Document Type

Working Paper

Publication Date

2021

Subjects

murder, sentencing, feminism, social justice

Abstract

Advocates of decarcation often focus their critiques on imprisonment for non-violent offences. In this vein, current advocacy efforts to end mandatory sentences in Canada tend to carve out “serious violent offences” as not part of a reform agenda. In this chapter, Debra Parkes sketches out the contours of an argument for why feminists might not want to cede that ground, why anti-carceral feminism might involve centering our analysis on the most, rather than the least, serious crimes – starting with those who are serving life sentences for murder. Parkes identifies four non-exhaustive reasons for that focus. The first reason relates to the problem of using state violence through incarceration to address interpersonal violence. The second is about who bears the brunt of these sentences: in Canada, Indigenous women make up nearly half of all women sentenced to life in recent years. The third points to what we learn, and what informs anti-carceral feminist praxis, when we center the people who are living these sentences. A final reason relates to what we might be able to achieve, in concrete terms, by seeking to abolish these sentences.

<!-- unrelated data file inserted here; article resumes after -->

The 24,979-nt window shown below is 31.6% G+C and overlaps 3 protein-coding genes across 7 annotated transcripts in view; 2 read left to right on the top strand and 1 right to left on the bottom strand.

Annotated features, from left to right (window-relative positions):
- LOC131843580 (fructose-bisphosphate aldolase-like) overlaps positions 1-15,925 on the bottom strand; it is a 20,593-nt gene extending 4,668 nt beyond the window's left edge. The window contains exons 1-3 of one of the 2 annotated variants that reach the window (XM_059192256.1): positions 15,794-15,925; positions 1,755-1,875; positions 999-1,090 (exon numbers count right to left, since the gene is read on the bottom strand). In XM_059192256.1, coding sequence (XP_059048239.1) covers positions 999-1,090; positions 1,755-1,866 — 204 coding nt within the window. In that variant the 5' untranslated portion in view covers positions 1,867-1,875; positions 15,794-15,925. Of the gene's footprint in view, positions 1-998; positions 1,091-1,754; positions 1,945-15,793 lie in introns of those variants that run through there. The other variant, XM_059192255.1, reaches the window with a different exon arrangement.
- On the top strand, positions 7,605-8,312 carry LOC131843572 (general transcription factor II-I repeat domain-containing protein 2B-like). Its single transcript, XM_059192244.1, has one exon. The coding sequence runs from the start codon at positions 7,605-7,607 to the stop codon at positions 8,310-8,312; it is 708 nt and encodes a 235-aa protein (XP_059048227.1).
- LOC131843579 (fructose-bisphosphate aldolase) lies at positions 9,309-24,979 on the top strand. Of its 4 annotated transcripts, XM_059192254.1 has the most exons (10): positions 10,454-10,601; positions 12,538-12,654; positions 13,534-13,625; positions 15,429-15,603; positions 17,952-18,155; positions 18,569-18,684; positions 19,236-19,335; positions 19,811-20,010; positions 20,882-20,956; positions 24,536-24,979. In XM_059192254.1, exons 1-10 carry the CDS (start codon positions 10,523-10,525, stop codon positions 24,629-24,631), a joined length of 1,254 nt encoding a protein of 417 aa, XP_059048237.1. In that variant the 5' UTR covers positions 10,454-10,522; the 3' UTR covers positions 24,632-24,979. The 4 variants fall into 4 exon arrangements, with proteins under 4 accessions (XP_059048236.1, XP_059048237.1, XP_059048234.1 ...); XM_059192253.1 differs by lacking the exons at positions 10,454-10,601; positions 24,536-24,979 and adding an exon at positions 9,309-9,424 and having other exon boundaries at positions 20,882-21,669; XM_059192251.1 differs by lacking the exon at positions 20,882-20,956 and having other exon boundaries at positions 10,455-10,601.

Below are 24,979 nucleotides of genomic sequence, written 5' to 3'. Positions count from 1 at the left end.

Included in

Criminal Law Commons

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